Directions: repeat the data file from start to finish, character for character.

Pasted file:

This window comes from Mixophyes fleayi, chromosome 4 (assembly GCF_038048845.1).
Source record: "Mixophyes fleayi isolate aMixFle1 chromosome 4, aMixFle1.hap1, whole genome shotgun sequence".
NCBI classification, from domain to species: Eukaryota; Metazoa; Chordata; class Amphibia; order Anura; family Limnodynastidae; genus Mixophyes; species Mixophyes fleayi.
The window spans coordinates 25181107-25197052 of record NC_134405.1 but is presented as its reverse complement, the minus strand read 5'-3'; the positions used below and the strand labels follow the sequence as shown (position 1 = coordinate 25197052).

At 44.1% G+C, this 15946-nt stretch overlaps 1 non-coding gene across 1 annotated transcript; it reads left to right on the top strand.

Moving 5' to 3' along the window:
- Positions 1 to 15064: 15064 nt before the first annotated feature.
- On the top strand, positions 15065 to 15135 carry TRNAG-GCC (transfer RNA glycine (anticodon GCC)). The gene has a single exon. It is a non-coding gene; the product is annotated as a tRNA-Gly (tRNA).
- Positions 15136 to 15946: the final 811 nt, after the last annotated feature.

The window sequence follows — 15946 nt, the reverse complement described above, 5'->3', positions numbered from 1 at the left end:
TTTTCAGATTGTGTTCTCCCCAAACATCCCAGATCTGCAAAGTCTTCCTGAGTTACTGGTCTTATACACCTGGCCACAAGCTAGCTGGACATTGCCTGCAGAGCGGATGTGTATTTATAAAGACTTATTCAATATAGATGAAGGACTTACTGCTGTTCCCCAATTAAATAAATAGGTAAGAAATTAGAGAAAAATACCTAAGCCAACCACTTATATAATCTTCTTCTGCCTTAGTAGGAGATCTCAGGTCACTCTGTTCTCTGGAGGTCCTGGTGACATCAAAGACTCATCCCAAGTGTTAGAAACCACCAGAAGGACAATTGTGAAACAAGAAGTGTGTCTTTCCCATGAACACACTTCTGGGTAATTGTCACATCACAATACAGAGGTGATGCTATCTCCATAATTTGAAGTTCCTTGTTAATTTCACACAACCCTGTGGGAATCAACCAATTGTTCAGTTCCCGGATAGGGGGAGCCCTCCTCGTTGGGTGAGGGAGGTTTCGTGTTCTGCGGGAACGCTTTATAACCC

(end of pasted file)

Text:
This window comes from Mixophyes fleayi, chromosome 4 (assembly GCF_038048845.1).
Source record: "Mixophyes fleayi isolate aMixFle1 chromosome 4, aMixFle1.hap1, whole genome shotgun sequence".
NCBI classification, from domain to species: Eukaryota; Metazoa; Chordata; class Amphibia; order Anura; family Limnodynastidae; genus Mixophyes; species Mixophyes fleayi.
The window spans coordinates 25181107-25197052 of record NC_134405.1 but is presented as its reverse complement, the minus strand read 5'-3'; the positions used below and the strand labels follow the sequence as shown (position 1 = coordinate 25197052).

At 44.1% G+C, this 15946-nt stretch overlaps 1 non-coding gene across 1 annotated transcript; it reads left to right on the top strand.

Moving 5' to 3' along the window:
- Positions 1 to 15064: 15064 nt before the first annotated feature.
- On the top strand, positions 15065 to 15135 carry TRNAG-GCC (transfer RNA glycine (anticodon GCC)). The gene has a single exon. It is a non-coding gene; the product is annotated as a tRNA-Gly (tRNA).
- Positions 15136 to 15946: the final 811 nt, after the last annotated feature.

The window sequence follows — 15946 nt, the reverse complement described above, 5'->3', positions numbered from 1 at the left end:
TTTTCAGATTGTGTTCTCCCCAAACATCCCAGATCTGCAAAGTCTTCCTGAGTTACTGGTCTTATACACCTGGCCACAAGCTAGCTGGACATTGCCTGCAGAGCGGATGTGTATTTATAAAGACTTATTCAATATAGATGAAGGACTTACTGCTGTTCCCCAATTAAATAAATAGGTAAGAAATTAGAGAAAAATACCTAAGCCAACCACTTATATAATCTTCTTCTGCCTTAGTAGGAGATCTCAGGTCACTCTGTTCTCTGGAGGTCCTGGTGACATCAAAGACTCATCCCAAGTGTTAGAAACCACCAGAAGGACAATTGTGAAACAAGAAGTGTGTCTTTCCCATGAACACACTTCTGGGTAATTGTCACATCACAATACAGAGGTGATGCTATCTCCATAATTTGAAGTTCCTTGTTAATTTCACACAACCCTGTGGGAATCAACCAATTGTTCAGTTCCCGGATAGGGGGAGCCCTCCTCGTTGGGTGAGGGAGGTTTCGTGTTCTGCGGGAACGCTTTATAACCC